We begin our deep dive into the new publication from the School of Law and Human Rights Centre.
Fri 31 Jul 20
A new publication from the School of Law and Human Rights Centre provides an extensive response to the COVID-19 pandemic, charting its impact and mapping the way ahead. Over the coming weeks, we will be exploring its eight sections in greater depth.
Across thirty-two chapters and eight themed discussions, COVID-19, Law and Human Rights: Essex Dialogues, explores the impact of the pandemic and a range of responses to it.
The publication opens with a discussion of how human rights theory can best respond to the current pandemic. Dr Koldo Casla and Dr Ozan Kamiloğlu, who both contribute chapters to the section, were joined by colleagues Dr Eliana Cusato, Dr Andrew Fagan and Dr Emily Jones.
Agreeing that the crisis had highlighted the limitations of 'negative liberty' – just ‘leaving people be’ - they observed that the pandemic has brought a range of inequalities into sharp focus: “Different groups are being disproportionately affected, not only by the pandemic but by the unequal societies in which they live. Our political and economic systems have contributed significantly to these societal failings.”
An evolving, global pandemic presents a number of challenges to the practical enjoyment of human rights. In healthcare, for example, the risk of a service being "overwhelmed" might lead to decisions that enable some to enjoy a right, but others not.
In The Reach of Rights in the Crisis, Professor Sheldon Leader identifies key tensions between objectives for policymakers as they manage competing basic rights.
This happens, for example, when orders to return to work, backed by the threat of dismissal, are given by employers despite evidence that this return could jeopardise workers' health. While the enterprise cannot usually claim to be making a human rights-based demand in such an order to return to work, there is nevertheless a recognisable tension between the level of protection legitimately accorded to the right to health and the aim of stimulating the economy.
Professor Leader also considers tensions between government and private sector providers – pricing decisions, in relation to essential medical supplies, for example, illustrate the need to balance impact on consumers - and their human rights - and the company’s interests in terms of commercial returns.
Dr Koldo Casla begins his chapter by observing how the pandemic has reminded us of our interdependence, and how that might guide us in years ahead: “We are all interconnected, for better and for worse. If the nodes were not so densely linked in multiple ways, the virus would not have gone global so quickly. At the same time, if the connections between us are not sufficiently strong, we will not be well equipped to deal with it successfully.”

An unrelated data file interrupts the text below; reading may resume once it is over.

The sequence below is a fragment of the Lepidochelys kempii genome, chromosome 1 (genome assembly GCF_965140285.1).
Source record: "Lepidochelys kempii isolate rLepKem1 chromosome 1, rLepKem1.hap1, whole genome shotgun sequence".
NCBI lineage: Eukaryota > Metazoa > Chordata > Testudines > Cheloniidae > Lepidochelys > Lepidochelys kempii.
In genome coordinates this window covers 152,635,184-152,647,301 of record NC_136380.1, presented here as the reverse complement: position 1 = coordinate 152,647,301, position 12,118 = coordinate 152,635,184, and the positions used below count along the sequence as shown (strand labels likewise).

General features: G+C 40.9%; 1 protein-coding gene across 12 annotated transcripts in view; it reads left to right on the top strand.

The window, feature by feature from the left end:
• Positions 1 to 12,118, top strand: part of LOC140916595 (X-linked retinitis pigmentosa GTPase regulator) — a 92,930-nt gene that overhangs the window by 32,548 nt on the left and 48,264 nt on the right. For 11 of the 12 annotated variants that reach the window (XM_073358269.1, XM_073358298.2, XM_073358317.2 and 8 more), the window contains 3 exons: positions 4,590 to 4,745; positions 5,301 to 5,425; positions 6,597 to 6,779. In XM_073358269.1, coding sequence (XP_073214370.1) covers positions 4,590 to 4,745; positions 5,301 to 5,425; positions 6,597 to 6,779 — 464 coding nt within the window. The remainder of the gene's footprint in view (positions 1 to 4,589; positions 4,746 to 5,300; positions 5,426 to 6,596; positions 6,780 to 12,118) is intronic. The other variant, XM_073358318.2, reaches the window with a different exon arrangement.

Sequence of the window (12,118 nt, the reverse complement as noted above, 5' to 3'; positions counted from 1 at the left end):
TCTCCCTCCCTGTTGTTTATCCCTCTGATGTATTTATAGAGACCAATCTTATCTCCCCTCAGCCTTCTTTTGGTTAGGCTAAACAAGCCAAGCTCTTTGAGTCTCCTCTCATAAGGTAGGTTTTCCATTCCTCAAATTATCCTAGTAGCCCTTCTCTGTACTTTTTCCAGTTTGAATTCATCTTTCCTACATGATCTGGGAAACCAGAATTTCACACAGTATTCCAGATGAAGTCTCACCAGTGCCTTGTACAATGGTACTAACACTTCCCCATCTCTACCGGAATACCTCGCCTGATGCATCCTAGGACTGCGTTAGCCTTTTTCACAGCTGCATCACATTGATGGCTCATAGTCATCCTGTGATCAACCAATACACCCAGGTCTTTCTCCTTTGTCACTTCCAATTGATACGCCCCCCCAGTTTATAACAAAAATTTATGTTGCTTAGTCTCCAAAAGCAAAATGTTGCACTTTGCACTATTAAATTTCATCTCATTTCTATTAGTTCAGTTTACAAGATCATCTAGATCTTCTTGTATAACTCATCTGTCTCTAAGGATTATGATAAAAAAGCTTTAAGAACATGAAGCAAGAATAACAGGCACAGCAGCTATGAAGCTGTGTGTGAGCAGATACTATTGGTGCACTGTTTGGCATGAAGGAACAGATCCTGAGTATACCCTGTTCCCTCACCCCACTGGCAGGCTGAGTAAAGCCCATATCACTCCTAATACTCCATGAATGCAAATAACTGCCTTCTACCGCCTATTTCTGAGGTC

Dr Casla explores “human rights and civic responsibilities as mutually reinforcing ideas in times of public health emergency”: “I am not using the word “responsibility” as a legal duty, but as a civic duty to do what we can so others in the political community we are part of can enjoy their rights.”
The preconditions for the enjoyment of human rights, he argues, are active citizenship and a significant role for the State: “One of the civic duties must be to sustain and defend resourceful and universal public services that prioritise the attention of most vulnerable individuals in a more equal and caring society.”
Socio-economic rights are key, Dr Casla argues, before arguing for a range of measures to protect those at greater risk of harm, disadvantage or discrimination.
In the final chapter in this section, Dr Ozan Kamiloğlu identifies an opportunity: “This essay suggests that the pandemic brings unprecedented economic and social challenges while simultaneously opening the door for the renegotiation of minimum guarantees that human rights discourses conceptualise.”
In Rethinking Minimum Guarantees after the Pandemic: The Invisible Violence of Neoliberal Rationality, he notes the exceptional measures put in place in response to COVID-19, including the emergency powers taken by governments.
The imposition of emergency powers has an inevitable "momentum", he observes, but at the same time “the current crisis makes what used to be invisible, visible,” allowing human rights practitioners to see inequalities and respond to them.
Reflecting on neoliberalism, and its development over the last half century, he considers the relationship between the dominant philosophy and human rights. Has the focus of human rights discourse - addressing humanitarian crises abroad - negatively impacted on the struggle for social and economic rights?
COVID-19, Law and Human Rights: Essex Dialogues features contributions from experts in our School of Law, Human Rights Centre and School of Health and Social Care, and external collaborators from Amnesty International, Fair Trials and Geneva Academy. You can access the full publication for free on this website.